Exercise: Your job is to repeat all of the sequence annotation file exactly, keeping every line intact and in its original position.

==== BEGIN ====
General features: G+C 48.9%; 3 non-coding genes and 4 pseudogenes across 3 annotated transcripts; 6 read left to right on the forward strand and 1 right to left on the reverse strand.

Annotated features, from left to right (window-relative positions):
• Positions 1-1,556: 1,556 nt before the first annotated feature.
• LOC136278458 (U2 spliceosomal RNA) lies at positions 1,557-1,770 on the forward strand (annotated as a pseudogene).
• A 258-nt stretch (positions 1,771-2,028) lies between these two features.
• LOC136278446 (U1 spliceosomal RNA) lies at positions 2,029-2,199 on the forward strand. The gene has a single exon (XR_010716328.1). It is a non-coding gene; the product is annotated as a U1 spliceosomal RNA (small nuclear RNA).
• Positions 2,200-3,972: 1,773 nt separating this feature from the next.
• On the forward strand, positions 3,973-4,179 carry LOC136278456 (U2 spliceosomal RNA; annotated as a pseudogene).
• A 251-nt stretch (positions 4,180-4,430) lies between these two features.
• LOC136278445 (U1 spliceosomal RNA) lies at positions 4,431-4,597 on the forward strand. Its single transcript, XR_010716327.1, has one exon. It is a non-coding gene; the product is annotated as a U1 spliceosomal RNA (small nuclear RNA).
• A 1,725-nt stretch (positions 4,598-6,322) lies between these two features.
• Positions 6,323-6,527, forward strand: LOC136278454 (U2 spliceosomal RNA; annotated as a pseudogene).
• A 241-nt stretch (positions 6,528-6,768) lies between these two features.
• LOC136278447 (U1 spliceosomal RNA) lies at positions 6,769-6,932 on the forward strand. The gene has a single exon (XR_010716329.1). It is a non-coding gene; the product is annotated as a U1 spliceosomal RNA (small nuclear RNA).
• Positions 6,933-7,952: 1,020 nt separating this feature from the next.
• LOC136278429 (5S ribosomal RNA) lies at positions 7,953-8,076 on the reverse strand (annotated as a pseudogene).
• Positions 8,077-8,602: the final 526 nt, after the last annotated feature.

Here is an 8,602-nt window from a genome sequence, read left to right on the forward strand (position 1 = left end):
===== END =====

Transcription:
General features: G+C 48.9%; 3 non-coding genes and 4 pseudogenes across 3 annotated transcripts; 6 read left to right on the forward strand and 1 right to left on the reverse strand.

Annotated features, from left to right (window-relative positions):
• Positions 1-1,556: 1,556 nt before the first annotated feature.
• LOC136278458 (U2 spliceosomal RNA) lies at positions 1,557-1,770 on the forward strand (annotated as a pseudogene).
• A 258-nt stretch (positions 1,771-2,028) lies between these two features.
• LOC136278446 (U1 spliceosomal RNA) lies at positions 2,029-2,199 on the forward strand. The gene has a single exon (XR_010716328.1). It is a non-coding gene; the product is annotated as a U1 spliceosomal RNA (small nuclear RNA).
• Positions 2,200-3,972: 1,773 nt separating this feature from the next.
• On the forward strand, positions 3,973-4,179 carry LOC136278456 (U2 spliceosomal RNA; annotated as a pseudogene).
• A 251-nt stretch (positions 4,180-4,430) lies between these two features.
• LOC136278445 (U1 spliceosomal RNA) lies at positions 4,431-4,597 on the forward strand. Its single transcript, XR_010716327.1, has one exon. It is a non-coding gene; the product is annotated as a U1 spliceosomal RNA (small nuclear RNA).
• A 1,725-nt stretch (positions 4,598-6,322) lies between these two features.
• Positions 6,323-6,527, forward strand: LOC136278454 (U2 spliceosomal RNA; annotated as a pseudogene).
• A 241-nt stretch (positions 6,528-6,768) lies between these two features.
• LOC136278447 (U1 spliceosomal RNA) lies at positions 6,769-6,932 on the forward strand. The gene has a single exon (XR_010716329.1). It is a non-coding gene; the product is annotated as a U1 spliceosomal RNA (small nuclear RNA).
• Positions 6,933-7,952: 1,020 nt separating this feature from the next.
• LOC136278429 (5S ribosomal RNA) lies at positions 7,953-8,076 on the reverse strand (annotated as a pseudogene).
• Positions 8,077-8,602: the final 526 nt, after the last annotated feature.

Here is an 8,602-nt window from a genome sequence, read left to right on the forward strand (position 1 = left end):